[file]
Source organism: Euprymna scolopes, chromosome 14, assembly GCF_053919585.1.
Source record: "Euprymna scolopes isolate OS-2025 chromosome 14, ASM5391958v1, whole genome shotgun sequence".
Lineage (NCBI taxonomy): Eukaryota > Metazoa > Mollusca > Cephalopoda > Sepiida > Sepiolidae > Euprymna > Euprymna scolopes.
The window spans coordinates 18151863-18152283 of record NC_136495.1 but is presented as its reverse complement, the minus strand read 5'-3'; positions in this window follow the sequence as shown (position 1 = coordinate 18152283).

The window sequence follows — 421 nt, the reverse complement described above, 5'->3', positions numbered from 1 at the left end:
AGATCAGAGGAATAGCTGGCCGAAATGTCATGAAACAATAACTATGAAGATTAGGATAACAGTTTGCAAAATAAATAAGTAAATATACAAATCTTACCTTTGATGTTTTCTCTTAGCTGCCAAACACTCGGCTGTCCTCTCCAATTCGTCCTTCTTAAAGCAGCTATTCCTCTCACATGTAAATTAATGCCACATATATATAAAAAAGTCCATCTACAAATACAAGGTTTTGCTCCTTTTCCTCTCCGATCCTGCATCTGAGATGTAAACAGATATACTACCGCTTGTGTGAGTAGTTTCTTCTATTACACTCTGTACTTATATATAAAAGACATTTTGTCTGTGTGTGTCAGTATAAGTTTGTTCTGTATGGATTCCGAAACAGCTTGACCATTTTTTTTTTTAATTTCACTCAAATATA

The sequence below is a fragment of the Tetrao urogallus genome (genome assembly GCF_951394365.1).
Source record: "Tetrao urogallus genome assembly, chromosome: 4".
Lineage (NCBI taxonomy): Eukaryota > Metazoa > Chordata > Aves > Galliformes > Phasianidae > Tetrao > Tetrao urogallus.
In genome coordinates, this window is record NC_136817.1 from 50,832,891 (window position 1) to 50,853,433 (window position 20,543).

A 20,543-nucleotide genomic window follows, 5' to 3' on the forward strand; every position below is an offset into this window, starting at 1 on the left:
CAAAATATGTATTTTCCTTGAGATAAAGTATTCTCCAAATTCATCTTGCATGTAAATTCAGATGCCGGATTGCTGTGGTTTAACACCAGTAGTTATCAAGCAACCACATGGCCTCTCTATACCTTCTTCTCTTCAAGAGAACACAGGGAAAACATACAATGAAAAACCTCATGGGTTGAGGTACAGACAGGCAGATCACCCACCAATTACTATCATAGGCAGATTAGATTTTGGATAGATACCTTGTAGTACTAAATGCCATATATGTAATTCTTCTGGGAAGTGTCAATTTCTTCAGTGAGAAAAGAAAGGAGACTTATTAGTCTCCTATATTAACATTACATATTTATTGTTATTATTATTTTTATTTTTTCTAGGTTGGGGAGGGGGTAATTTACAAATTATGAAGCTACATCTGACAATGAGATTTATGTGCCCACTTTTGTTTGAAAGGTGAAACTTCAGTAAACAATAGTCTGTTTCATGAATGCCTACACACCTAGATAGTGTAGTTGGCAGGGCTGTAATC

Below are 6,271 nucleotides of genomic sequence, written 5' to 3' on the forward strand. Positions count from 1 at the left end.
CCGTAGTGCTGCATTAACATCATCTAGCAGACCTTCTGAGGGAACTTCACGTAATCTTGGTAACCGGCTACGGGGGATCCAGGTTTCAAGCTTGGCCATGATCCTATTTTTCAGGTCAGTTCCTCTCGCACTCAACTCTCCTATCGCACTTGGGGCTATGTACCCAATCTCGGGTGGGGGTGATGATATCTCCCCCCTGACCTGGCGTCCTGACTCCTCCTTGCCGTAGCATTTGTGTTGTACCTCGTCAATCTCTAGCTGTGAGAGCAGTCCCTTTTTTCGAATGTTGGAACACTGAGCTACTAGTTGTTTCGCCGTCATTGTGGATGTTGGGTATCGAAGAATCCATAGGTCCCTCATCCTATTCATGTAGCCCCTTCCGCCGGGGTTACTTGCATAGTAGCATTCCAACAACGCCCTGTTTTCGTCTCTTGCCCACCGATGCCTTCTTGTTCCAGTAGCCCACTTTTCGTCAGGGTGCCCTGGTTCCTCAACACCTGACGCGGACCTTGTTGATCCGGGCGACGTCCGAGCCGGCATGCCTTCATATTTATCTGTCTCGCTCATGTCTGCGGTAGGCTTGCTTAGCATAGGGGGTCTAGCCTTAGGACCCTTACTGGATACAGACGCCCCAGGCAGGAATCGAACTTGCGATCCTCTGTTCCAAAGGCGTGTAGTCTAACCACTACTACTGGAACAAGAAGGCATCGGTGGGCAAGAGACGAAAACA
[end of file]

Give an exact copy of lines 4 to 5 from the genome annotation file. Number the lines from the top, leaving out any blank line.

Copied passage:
The window spans coordinates 18151863-18152283 of record NC_136495.1 but is presented as its reverse complement, the minus strand read 5'-3'; positions in this window follow the sequence as shown (position 1 = coordinate 18152283).

The window sequence follows — 421 nt, the reverse complement described above, 5'->3', positions numbered from 1 at the left end: